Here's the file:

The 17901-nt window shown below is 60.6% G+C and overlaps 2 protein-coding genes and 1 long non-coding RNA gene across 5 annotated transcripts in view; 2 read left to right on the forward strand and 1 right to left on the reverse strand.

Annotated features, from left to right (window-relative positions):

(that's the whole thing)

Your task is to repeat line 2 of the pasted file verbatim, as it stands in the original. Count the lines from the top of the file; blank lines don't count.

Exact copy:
Annotated features, from left to right (window-relative positions):